Trouser Press - October-November 1976 - No. 16
By Ira Robbins
The obvious assumption when writers (and people) approach the subject of Blondie ie (granted, up to now not many have, but with a single and an LP soon to follow, the typewriters should start warming up) is that the group is trying to be a seventies answer to Lesley Gore and the Shangri-Las. Well, it's true up to a point - some of the group's songs are rather teen girl-punk oriented, but that's not what they're really about. In a sense, Blondie is proving that a girl can sing in a rock band and not be a carbon copy of the obvious models - Joplin/Haslam/Denny/Cass/Spector/ et al. Also, the idea of a "chick singer" being an equal member of the band, as opposed to the figurehead thereof, is hard to accept. Blondie, despite all the preconceptions that seem to travel in advance of the band, is no typical band. Judging by a quick glimpse at their first day of recording an album, New York's national rep should be aided by their variety and agility, proving that the Ramones (or any other band) do not exemplify a New York sound - in fact, there is no New York sound.
The historical interest of such a young band is usually minimal, but a few random spots might better illustrate the people involved. Debbie Harry (vocals), if collectors are interested, appears on a Capitol LP in a group called Wind In The Willows. Despite the tough girl image, her voice sounds more like Nico in a sour mood than anyone else. Her styles range from show tunes to mean Patti Smith postures, while she trips visually through adolescence to adulthood. Basically, she has integrated her predecessors into a modern whole.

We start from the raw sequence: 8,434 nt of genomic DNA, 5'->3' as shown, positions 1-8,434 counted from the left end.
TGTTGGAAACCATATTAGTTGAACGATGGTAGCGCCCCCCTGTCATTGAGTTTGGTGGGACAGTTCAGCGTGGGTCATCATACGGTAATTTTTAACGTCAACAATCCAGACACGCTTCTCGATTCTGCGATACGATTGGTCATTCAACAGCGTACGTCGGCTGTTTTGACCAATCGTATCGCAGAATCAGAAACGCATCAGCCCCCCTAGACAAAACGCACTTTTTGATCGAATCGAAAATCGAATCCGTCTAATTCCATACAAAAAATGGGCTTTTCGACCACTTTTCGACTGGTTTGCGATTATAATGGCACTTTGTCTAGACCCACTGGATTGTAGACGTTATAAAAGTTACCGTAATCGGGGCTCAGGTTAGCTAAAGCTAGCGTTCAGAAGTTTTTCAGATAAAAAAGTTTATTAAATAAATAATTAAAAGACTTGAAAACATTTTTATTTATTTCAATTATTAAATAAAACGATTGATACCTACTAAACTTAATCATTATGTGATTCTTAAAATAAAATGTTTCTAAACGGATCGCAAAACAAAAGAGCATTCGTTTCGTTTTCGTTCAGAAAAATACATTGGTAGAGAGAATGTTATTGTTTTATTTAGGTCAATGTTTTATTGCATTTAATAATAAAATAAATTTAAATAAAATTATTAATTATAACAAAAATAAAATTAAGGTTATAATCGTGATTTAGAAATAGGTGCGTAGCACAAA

James Destri (keyboards) is a direct decendant from Question Mark and Liberace. On the group's first single, "X Offender" (Private Stock 45-097), he pulls out an organ riff (actually, it was done on synthesizer) that would have made Paul Revere proud. It makes the song an easy pop hit, catchy and memorable. [Egotistical Editor's note: Destri before joining Blondie a scant year ago, was a member of the fabled Knickers.]
Clement Burke, the group's drummer, is a Dave Clark fan. Copying DC's rigid drum pose, Burke is a quirky musician whose roots lie firmly in the sixties. A lot of the group's material employs Burke's unexpected turns and fills to give them excitement and power.
Christopher Stein (guitar) is the only original member besides Debbie. Not your ordinary hard rock guitarist, he mixes Velvet Underground with Dr. Feelgood. As one of the group's writers, he contributes quite a bit to the variety in the sound. Gary Valentine (bass) is an adept player and talented songwriter.
The album, currently being recorded (late August), is being produced by Richard Gottehrer. It's a little early to describe it, but "Rip Her To Shreds" is about as nasty as a song can get, and "In The Flesh" should be grafted into the soundtrack of some old Ann-Margret film. If the single is any indication, the final result will be catchy, neat, and uniquely Blondie. Keep an ear out, and a mind open. Don't follow leaders...
[Top photo by Linda Danna. Bottom group photo by Leee Black Childers]